New Reference Frames in 2022

As you may have heard, NOAA/NGS will be replacing NAD83 and NAVD88, our current horizontal and vertical reference frames or datums, in 2022. They have lots of information on their site to help you with that, but I want to talk about what that means for data on the Digital Coast and you. If this post piques your interest in the coming changes, you’ll want to check out the Geospatial Summit in May 6-7, 2019 in Silver Spring, MD (there will be an option to attend virtually).

Why change datums?

A few things have happened since NAD83 and NAVD88 were set. First, while NAD83 was originally intended to have an origin at the center of the earth, we’ve gotten better information and know it is off by a couple meters. The new reference frame will rely primarily on Global Navigation Satellite Systems (GNSS), such as the Global Positioning System (GPS), and be aligned with other references frames such as ITRF.

Change in orthometric heights with new reference frames. See more at

For the vertical, NAVD88 has been found to have a tilt of around a meter from Florida to Washington. I believe this was caused by small cumulative errors in leveling, but there are probably other reasons as well. The datum will use gravity measurements and remove that tilt. You can get some idea of what the change in elevation will be on the xGEOID18 Interactive Computation Page. For example, elevation values for Charleston, SC will be about 26 cm lower in the new reference frame than NAVD88, while Seattle, WA elevations will be 120 cm lower.

What else is changing?

Not only are we changing the reference frames, there is also a new definition for the state plane system. The new system will be called the State Plane Coordinate System of 2022 (SPCS2022). The states have an opportunity to weigh-in. Typically, they will have the same zone extents and the same projection type, but the parameters will be modified to minimize linear distortion (the difference between “grid” and “ground” distances or “scale error”) at the topographic surface.  Current State Plane (SPCS83) minimizes scale error at the ellipsoid surface. This will be the source of most of the change in coordinate values, although the false northings and/or eastings may also be modified to ensure that SPCS2022 coordinates change by at least 10,000 meters to make it obvious you’re in SPCS2022 and not SPCS83. For more information on the process of creating the new zones, check out NGS’s 2022 SPCS policy changes and some of the recent NGS webinars. As summarized for me by one of the friendly NGS advisors, the SPC2022 system will have up to three layers per state, two of which will have statewide coverage.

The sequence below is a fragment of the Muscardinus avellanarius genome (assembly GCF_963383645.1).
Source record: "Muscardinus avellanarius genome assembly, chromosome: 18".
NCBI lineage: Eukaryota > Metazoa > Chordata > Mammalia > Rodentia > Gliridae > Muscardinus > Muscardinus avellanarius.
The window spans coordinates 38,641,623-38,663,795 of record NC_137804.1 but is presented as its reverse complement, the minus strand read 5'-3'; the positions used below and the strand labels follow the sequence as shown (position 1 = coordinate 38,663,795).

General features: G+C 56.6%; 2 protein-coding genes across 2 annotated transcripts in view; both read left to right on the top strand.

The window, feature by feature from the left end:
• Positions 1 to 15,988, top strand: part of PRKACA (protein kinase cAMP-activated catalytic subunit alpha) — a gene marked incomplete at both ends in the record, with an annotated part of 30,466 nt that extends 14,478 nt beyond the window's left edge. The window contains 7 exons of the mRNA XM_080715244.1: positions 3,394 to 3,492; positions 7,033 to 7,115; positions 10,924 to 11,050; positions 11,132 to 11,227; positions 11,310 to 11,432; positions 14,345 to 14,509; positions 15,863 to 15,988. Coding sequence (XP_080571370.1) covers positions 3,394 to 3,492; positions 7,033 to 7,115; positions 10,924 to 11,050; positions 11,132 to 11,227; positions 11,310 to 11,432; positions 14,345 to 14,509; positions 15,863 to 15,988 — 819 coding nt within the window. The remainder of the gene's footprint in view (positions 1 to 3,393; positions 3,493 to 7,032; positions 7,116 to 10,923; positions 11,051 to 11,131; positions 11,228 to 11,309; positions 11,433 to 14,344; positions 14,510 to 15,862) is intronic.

1. Statewide layer, facilitates state imagery and lidar type collections.

2. Statewide multizone layer, like current Virginia North and South zones or, statewide Low Distortion projections, such as proposed in Iowa and Oregon. The LDPs would displace the current SPC zones.

3. Discontinuous non-overlapping multizone layers. Alaska and others have need for projection areas in specific spots, specific to populations or activities.

All states will have a statewide zone layer at a minimum. The creation of the other layers will depend in part on what individual states decide is needed. Few states are expected to have all three layers.

Digital Coast data impacts

All these changes will have an impact on the data you download from the Digital Coast. For custom downloads through the Data Access Viewer, we’ll be adding the new reference frames as a choice. They are likely to become the default choice, but the old frames will still be an option. This will involve adding the reference frame translation software into the back-end processing and timing will depend upon what NGS makes available for those translations.

For the data staged on the web site for bulk download, we haven’t determined the best course of action yet. For raster data, we’ll probably leave it as it in it’s native system. For the lidar point clouds, I expect we’ll slowly translate the data to the new reference frames, making both versions available.

What does it all mean to you?

For those that have dealt with the NAD27 to NAD83 switch, this is probably obvious. It means you’ll need to pay more attention to which reference frame your data is in and ensure the georeferencing is encoded properly. I expect software will be able to detect the frames correctly and handle the transformations. That part should be much better than the last switch, but you may want to be careful with your assumptions about what the software is doing.

For those working in the vertical and interested in things like sea level change, it will be critical to recognize which reference frame your data is in. The changes won’t be big enough to make it immediately obvious, like they will be for state plane coordinates, but they are big enough to make a significant impact when deciding how high your house needs to be to mitigate flood risk.


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